That's 26.22 miles at a 4:42 pace. Though I may be just another hobby jogger, I marvel at the fact that Kipsang and the others at the top of the sport can run for more than two hours at what I run repeat quarters.
90 years ago, Paavo Nurmi ran this pace for 14 minutes and 35.4 seconds to set the track record for 5000m.
In 1949, Emil Zatopek held this pace for 29 minutes and 02.6 to better his own 10000m record on the track.
A female runner did not run this pace for 5000m until the mid-1990s, and no female has ran this pace for 10000m.
In last year's NCAA D1 XC Championship meet, only Kithuka, Sambu, and Lalang bettered this pace for the 10k course (yes, I understand road racing is a different animal, but I digress).
Should this discourage or encourage runners everywhere, especially those not of East African-ancestry? Is it all in the genes? Pain threshold? Culture? Something more?
The East Africans are giving their time, minds, hearts, bodies, and souls completely to training. Many of them do this and receive nothing in return. The numbers of phenomenal runners there, capable of being among the best in America and elsewhere, who will live forever essentially anonymous in their neighborhoods, let alone the world, is staggering.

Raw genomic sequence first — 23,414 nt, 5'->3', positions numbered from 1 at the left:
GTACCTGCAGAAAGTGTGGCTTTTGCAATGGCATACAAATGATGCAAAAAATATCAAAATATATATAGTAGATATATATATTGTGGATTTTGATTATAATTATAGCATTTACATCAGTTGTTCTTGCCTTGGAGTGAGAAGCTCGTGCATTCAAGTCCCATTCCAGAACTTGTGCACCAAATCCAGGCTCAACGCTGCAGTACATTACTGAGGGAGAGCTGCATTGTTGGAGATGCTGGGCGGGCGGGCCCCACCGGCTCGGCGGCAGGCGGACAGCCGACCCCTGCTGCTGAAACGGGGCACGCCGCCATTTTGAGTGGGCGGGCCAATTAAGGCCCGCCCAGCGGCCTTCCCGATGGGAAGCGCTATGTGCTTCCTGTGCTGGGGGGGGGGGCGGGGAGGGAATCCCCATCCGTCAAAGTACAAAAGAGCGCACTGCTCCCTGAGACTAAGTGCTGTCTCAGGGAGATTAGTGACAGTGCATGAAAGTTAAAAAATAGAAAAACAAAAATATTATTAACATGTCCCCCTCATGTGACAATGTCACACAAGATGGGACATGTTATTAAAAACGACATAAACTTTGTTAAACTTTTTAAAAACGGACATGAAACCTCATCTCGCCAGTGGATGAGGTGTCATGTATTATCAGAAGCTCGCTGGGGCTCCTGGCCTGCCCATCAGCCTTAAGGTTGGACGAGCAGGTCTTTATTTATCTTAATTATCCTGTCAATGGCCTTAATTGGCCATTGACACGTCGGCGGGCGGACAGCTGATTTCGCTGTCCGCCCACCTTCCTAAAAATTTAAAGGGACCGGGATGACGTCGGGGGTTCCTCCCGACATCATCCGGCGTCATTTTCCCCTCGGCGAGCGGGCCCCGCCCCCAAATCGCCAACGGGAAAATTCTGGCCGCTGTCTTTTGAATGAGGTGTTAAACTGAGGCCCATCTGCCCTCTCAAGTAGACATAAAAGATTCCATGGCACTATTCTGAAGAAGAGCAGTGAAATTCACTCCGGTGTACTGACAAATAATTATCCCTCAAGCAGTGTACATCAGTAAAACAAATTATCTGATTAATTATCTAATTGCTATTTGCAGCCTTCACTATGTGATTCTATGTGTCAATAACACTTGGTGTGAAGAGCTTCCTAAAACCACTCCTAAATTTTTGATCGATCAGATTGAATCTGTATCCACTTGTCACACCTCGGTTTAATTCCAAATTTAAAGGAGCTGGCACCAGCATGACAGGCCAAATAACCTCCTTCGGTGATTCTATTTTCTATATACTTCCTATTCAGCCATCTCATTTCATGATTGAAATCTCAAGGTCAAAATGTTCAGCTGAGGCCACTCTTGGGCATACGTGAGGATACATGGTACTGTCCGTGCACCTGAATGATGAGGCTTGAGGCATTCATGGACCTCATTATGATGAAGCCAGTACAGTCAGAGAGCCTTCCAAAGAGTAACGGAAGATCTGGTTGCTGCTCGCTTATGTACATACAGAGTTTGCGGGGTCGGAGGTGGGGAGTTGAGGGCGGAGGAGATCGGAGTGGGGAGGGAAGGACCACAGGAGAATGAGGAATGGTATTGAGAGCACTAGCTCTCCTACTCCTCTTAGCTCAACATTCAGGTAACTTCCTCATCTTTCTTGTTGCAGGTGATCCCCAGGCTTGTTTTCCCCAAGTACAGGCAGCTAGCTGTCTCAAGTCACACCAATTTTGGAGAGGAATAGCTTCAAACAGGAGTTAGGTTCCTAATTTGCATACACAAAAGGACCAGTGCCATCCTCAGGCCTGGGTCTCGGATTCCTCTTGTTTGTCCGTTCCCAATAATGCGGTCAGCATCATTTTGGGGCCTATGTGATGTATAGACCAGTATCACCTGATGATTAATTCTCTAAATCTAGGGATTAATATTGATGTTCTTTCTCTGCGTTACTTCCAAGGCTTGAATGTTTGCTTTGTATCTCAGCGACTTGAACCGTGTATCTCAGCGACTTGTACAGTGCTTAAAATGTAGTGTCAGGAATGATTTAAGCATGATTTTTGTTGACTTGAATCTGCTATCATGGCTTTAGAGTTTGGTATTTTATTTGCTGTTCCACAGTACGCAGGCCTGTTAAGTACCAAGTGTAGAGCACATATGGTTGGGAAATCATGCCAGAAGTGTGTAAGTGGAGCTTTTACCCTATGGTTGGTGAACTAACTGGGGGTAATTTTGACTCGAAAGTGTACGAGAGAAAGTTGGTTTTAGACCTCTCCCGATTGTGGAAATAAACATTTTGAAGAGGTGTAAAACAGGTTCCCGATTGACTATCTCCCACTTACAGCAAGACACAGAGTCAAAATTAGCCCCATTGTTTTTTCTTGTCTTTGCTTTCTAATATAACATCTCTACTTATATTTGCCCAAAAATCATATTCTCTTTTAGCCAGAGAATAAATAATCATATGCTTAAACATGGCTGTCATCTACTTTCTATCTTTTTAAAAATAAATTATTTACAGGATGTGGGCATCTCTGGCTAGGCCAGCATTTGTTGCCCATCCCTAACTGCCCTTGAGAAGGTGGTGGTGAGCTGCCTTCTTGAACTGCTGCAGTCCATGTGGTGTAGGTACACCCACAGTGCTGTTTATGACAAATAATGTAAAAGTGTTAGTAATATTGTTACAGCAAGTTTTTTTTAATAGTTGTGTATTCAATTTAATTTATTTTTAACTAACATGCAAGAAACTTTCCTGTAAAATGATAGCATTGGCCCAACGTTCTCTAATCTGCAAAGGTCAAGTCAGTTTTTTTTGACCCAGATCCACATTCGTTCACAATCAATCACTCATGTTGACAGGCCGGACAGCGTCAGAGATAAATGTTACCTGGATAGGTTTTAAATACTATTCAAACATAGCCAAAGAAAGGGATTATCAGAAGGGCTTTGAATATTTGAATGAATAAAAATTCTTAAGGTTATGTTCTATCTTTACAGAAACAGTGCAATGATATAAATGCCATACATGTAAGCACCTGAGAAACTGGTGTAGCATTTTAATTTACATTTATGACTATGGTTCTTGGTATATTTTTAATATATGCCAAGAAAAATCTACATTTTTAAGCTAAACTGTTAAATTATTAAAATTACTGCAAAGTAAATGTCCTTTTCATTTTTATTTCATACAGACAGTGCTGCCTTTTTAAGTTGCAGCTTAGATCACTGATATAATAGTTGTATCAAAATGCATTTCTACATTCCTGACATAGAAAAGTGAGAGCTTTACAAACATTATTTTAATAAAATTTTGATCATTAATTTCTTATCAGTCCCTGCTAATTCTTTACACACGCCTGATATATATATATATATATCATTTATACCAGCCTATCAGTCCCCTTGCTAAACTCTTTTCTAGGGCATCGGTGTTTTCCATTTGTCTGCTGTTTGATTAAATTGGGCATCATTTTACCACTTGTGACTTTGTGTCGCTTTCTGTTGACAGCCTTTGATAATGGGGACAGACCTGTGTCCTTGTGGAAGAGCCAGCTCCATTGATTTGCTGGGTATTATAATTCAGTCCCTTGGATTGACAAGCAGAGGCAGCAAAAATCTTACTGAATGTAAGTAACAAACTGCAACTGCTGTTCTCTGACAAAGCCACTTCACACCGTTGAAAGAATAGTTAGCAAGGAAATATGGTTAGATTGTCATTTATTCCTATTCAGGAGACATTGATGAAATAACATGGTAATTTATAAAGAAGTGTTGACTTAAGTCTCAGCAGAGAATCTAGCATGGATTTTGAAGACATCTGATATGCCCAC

My question is could we in America emulate something even approaching this? Throngs of people dedicating their everything to the sport? Should we even try?
Another question that arises is just what is the human limits in distance running? I don't know about anyone else, but performances like these are just mind-boggling to me in terms of execution, poise, and the capacity for pain and perseverance through it.
On the flip side: Has this sport (among others) gone too far? With all the problems in the world, is this commitment justified? I think the answer can only be yes if it is making us stronger, more wholesome contributors to humanity. But with all of the drug allegations, cheating scandals, and bureaucratic power plays going on, I'm just not so sure.